Looming over the American divide is PopeFrancis, who has pushed the global church to be more inclusive, even as he toes the line on mostdogma.

The orthodox movement has watched him nervously from the first days of his papacy, angered by his more liberal views on issues like gay relationships and divorce. Some reject him entirely.

And the pope clearly worriesabout America.

The U.S. church has “a very strong reactionary attitude,” he told a group of Jesuits last year. “Being backward-looking is useless.”


You can find this new vision of Catholic America at Latin Masses in Milwaukee, the pews crowded with worshippers even at noon on a weekday. It’s in conferences held in California wine country, at reinvigorated parishes in Tennessee and prayer groups in Washington, D.C.

And it’s at a little Kansas college built high on a bluff above the Missouri River.

At first glance, nothing seems unusual about Benedictine College.

Students worry about unfinished essays and the complexities of dating. They wear cutoff shorts on warm autumn afternoons. Football is huge. The cafeteria food is mediocre.

But look deeper.

Because at Benedictine, Catholic teaching on contraception can slip into lessons on Plato, and no one is surprised if you volunteer for 3 a.m. prayers. Pornography, pre-marital sex and sunbathing in swimsuits are forbidden.

If these rules seem like precepts of a bygone age, that hasn’t stopped students from flocking to Benedictine and other conservative Catholic colleges.

At a time when U.S. college enrollment is shrinking, Benedictine’s expansion over the last 15 years has included four new residence halls, a new dining hall and an academic center. An immense new library is being built. The roar of construction equipment never seems to stop.

Enrollment, now about 2,200, has doubled in 20 years.

Students, many of whom grew up in conservative Catholic families, jokingly call it “the Benedictine bubble.” And it might be a window into the future of the Catholic Church in America.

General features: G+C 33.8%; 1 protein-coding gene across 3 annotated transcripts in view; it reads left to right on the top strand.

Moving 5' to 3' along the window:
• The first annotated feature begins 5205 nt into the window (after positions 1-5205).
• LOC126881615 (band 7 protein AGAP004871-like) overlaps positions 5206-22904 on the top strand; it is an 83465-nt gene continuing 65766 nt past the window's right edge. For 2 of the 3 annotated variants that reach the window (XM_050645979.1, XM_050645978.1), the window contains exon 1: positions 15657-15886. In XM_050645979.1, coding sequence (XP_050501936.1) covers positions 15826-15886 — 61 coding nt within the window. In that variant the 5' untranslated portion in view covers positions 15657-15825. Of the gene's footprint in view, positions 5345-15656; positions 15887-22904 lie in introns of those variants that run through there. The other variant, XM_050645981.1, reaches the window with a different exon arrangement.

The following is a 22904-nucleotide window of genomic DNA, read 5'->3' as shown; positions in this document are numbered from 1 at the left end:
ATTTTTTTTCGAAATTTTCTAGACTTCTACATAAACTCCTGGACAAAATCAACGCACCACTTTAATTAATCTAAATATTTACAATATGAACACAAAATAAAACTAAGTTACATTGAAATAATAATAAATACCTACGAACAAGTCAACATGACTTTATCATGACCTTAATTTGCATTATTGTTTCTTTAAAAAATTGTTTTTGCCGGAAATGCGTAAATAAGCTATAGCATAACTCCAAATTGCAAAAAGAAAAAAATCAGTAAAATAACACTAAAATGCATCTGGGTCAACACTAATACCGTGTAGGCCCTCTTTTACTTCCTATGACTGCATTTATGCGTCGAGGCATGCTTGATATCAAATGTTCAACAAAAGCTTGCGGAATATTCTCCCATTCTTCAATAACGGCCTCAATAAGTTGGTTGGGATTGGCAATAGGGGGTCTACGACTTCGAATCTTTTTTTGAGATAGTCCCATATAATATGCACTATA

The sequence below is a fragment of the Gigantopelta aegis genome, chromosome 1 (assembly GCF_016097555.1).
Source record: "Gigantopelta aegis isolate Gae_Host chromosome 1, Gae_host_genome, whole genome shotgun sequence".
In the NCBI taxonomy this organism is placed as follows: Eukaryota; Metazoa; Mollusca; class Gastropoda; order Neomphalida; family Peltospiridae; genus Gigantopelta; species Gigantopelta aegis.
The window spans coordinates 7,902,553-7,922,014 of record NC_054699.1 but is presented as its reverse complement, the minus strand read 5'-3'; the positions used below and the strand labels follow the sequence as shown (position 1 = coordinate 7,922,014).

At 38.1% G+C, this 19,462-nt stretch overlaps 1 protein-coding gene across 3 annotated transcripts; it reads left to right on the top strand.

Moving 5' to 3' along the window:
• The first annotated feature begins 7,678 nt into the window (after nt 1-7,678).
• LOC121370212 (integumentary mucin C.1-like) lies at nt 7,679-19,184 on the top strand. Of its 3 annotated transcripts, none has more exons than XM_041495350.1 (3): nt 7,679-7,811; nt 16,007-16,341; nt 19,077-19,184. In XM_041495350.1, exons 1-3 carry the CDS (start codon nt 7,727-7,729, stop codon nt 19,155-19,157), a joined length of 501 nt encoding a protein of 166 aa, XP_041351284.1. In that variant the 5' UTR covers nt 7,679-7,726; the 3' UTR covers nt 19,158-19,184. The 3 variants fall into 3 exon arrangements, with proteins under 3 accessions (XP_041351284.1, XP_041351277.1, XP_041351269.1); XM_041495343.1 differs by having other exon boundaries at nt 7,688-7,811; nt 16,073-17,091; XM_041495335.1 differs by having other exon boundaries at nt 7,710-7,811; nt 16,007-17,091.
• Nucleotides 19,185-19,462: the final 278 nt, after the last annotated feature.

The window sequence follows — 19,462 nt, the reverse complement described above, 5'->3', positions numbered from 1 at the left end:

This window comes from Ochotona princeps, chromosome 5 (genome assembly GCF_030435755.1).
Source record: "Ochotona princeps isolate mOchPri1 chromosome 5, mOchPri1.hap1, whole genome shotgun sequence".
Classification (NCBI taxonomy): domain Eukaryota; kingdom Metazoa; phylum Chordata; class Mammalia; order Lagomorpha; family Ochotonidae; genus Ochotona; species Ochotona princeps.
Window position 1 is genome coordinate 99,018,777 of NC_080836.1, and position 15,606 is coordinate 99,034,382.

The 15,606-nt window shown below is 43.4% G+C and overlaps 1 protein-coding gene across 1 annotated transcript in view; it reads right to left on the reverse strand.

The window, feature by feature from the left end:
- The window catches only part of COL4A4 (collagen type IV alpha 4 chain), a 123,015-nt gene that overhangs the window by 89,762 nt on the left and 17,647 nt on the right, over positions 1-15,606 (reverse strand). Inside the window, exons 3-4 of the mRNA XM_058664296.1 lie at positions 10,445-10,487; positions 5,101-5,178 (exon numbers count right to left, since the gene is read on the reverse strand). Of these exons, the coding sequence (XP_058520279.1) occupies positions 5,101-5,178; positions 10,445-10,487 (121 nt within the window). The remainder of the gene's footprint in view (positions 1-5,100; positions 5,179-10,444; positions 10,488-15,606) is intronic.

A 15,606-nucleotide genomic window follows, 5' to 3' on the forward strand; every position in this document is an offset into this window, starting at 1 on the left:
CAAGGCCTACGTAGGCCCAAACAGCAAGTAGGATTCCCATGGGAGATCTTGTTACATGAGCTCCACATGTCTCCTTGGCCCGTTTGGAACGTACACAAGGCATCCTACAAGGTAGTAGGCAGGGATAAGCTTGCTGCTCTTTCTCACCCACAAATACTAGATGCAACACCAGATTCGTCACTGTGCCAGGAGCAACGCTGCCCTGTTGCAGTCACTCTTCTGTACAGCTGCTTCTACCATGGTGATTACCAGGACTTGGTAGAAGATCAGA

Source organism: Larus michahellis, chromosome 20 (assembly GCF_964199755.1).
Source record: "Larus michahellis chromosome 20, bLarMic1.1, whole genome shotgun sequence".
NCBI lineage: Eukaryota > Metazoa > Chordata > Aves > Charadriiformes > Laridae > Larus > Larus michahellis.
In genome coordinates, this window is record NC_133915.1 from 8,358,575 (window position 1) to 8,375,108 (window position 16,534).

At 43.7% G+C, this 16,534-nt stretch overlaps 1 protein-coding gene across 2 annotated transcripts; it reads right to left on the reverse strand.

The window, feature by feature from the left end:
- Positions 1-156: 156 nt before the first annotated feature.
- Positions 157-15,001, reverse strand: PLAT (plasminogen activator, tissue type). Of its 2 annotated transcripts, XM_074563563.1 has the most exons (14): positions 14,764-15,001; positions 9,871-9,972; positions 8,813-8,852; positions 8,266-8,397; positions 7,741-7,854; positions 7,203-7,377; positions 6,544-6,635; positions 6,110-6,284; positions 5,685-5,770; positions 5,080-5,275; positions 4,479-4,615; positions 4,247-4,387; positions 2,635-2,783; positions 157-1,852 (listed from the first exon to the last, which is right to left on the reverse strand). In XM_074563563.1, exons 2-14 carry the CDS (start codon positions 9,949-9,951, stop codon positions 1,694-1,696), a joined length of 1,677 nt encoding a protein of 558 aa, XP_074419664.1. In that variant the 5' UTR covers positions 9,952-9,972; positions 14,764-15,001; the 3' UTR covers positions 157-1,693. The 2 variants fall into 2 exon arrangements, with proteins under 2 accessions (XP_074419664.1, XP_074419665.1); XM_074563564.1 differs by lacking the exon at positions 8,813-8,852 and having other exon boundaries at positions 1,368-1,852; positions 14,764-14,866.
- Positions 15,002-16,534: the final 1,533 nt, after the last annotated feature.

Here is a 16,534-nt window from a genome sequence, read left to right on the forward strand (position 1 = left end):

In a deeply secular America, where an ever-churning culture provides few absolute answers, Benedictine offers the reassurance of clarity.

“We don’t all agree on everything, obviously,” said John Welte, a senior majoring in economics and philosophy. “But I would say everyone has an understanding of, like, truth.”

“There are certain things you can just know in your mind: This is right, and this is wrong.”

Sometimes, people here quietly admit, it goes too far. Like the students who loudly proclaim how often they go to Mass, or the young man who quit his classics course because he refused to read the works of ancient Greek pagans.

Very often, talk here echoes the 13th-century writings of St. Thomas Aquinas, who believed God could be found in truth, goodness and beauty. Sometimes, they say, that means finding God in strict tenets about sexuality. Sometimes in the haunting beauty of Gregorian chants.

“It’s a renewal of, like, some really, really good things that we might have lost,” said Madeline Hays, a pensive 22-year-old senior biology major.

She takes the church’s rules seriously, from pre-marital sex to confession. She can’t stand modern church architecture. She’s seriously considering becoming a nun.

But she also worries about poverty and America’s wastefulness and the way Americans –including herself – can find themselves slotted into the political divide without even knowing it.

She wrestles with her belief in an unerring Catholic doctrine that can see good people, including some of her own friends, as sinners.

Yet she doesn’t want change.